Fire and Fury: Inside the Trump White House, Michael Wolff (Little Brown, €21.99)

The closest a book has come to capturing the mania of Donald Trump’s presidency arrived early in the year with the publication of Michael Wolff’s explosive, fly-on-the-wall account of the goings-on in Trump’s White House.

Wolff, who is an experienced writer and author, for example, of a book on Rupert Murdoch, floated around the corridors of power with extraordinary access. His findings – which are disputed by some and cost Trump strategist, Steve Bannon, his job — and the salacious anecdotes makes for thrilling reading.

Calypso, David Sedaris (Little Brown, €17.99)

It would be difficult to think of a better poolside companion than the humourist, David Sedaris. In his latest collection, 21 stories about his life and family, he touches on heavy subjects, including the premature death of his mother, who was an alcoholic, and his estranged sister, whom he hadn’t spoken to in eight years before she committed suicide in 2013. Always, however, lingering close by is his cutthroat sense of humour.

As he remarks at one stage: “From the dawn of time, the one irrefutably good thing about gay men and lesbians was that we didn’t force people to sit through our weddings.”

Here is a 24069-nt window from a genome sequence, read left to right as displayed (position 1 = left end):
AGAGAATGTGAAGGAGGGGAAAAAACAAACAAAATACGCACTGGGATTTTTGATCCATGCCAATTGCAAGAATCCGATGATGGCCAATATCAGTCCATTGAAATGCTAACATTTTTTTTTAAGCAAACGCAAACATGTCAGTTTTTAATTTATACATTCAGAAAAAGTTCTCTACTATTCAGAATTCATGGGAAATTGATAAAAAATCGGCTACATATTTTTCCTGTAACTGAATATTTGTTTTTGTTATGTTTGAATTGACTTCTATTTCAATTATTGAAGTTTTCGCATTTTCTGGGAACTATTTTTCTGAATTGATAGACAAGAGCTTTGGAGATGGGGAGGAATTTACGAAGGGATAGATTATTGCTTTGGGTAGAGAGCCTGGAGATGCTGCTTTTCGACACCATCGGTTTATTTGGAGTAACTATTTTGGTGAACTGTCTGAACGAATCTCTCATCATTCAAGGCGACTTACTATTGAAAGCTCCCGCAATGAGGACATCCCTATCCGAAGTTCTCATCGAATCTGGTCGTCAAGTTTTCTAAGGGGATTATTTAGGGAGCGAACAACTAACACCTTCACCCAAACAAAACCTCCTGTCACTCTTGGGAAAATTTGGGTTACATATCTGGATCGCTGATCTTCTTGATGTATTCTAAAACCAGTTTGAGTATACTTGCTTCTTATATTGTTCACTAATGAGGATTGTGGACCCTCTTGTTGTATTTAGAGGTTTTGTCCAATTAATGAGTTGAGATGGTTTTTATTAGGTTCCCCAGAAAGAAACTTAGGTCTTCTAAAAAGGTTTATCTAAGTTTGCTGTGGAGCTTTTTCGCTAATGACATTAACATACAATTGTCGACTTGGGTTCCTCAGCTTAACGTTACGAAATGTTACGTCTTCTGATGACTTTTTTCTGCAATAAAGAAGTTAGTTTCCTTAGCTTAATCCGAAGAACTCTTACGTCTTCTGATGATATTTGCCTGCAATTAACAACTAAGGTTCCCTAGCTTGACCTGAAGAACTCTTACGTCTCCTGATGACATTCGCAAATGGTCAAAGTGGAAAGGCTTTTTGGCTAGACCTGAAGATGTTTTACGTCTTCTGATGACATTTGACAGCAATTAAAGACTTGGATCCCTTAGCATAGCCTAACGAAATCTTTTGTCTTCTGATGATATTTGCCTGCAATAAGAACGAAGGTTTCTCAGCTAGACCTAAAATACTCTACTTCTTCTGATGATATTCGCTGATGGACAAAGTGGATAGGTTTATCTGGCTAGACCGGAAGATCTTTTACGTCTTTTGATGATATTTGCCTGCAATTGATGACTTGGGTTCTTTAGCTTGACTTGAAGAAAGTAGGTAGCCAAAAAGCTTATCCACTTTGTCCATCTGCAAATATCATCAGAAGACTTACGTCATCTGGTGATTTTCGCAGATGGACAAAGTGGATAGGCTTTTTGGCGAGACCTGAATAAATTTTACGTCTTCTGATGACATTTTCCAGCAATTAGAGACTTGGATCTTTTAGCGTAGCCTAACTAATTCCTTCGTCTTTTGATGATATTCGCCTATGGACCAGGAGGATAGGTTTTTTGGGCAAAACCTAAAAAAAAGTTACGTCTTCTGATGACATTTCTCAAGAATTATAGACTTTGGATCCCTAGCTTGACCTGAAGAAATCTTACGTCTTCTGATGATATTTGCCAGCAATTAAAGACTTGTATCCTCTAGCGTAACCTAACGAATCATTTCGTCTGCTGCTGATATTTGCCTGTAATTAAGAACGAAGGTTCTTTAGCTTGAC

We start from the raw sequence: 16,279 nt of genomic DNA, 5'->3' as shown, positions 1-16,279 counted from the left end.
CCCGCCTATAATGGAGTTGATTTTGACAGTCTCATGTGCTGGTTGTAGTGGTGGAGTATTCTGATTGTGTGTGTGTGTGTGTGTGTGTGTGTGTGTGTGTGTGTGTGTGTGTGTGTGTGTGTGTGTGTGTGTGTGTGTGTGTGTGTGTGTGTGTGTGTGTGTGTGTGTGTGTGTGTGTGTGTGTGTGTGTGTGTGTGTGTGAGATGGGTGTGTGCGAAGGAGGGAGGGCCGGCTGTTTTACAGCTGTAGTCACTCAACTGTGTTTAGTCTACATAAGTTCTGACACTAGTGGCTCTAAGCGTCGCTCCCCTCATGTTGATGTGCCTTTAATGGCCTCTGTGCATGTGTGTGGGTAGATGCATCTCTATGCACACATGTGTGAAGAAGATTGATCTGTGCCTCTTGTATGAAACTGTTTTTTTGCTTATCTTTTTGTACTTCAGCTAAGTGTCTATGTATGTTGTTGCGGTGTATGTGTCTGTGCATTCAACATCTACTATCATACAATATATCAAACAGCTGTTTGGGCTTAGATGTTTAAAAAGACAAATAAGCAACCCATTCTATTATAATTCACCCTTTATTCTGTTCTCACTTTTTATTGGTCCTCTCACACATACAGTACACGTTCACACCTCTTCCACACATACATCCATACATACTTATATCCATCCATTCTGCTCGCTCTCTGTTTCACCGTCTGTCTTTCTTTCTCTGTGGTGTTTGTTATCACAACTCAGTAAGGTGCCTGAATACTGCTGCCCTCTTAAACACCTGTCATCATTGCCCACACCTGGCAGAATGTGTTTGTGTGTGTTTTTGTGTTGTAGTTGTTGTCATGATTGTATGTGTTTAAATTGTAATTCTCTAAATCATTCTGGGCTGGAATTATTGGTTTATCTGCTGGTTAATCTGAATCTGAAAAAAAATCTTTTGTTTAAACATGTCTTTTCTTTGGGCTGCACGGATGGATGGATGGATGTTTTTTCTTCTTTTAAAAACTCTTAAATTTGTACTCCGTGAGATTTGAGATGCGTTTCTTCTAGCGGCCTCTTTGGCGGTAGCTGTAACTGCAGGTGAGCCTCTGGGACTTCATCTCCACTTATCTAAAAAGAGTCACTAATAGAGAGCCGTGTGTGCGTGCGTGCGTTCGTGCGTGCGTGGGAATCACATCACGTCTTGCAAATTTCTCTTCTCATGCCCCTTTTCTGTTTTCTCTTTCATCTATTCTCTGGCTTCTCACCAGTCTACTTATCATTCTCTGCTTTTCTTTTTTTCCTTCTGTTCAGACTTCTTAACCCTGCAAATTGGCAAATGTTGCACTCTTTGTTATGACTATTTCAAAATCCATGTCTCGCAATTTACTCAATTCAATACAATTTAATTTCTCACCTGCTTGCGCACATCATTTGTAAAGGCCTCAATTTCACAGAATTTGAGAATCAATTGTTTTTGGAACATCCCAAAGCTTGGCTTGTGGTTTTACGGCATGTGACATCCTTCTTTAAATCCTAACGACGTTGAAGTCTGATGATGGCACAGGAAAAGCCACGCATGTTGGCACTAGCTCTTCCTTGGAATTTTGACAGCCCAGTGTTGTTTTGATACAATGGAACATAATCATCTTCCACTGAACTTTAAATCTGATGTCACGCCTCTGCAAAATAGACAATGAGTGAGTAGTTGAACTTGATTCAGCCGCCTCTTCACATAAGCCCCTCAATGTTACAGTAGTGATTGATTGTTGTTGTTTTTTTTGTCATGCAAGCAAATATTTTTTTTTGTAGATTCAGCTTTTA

The Collected Letters of Flann O’Brien, edited by Maebh Long (Dalkey Archive Press, €20.99)

This is one of the Irish publishing treasures of the year — a harvesting of the correspondence of Brian O’Nolan (aka Flann O’Brien, or Myles na Gopaleen, his postmodern persona who loved to dispense arrogant advice).

The letters cover the years 1934 until his death on April Fool’s Day, 1966, and offer insight into an enigmatic personality — a thwarted, alcohol-soaked literary talent who is remembered as one of the great Irish satirists of the twentieth century.

He was a man who couldn’t help skewering pomposity, once wondering if Seán Ó Faoláin “might consider presenting the pants of his discarded pyjamas to the nation”.

Making an Elephant, Graham Swift (Simon & Schuster, €22)

Graham Swift is one of the great, perhaps underrated English novelists. For his first non- fiction title, he has gathered together essays, reflections, poetry and interviews from his writing life, which outlines his evolution as a writer.

He escaped the slog of his father’s nine-to-five existence — the poor man, who worked as a civil servant in the National Debt Office, once summarised his work in a form with the word: “Drudgery”.

The literary friends of a lifetime loom large, including encounters with Kazuo Ishiguro, Ted Hughes (who he used to go fishing with) and Salmon Rushdie, who spent Christmas with Swift and his family during his fatwa years, arriving under guard.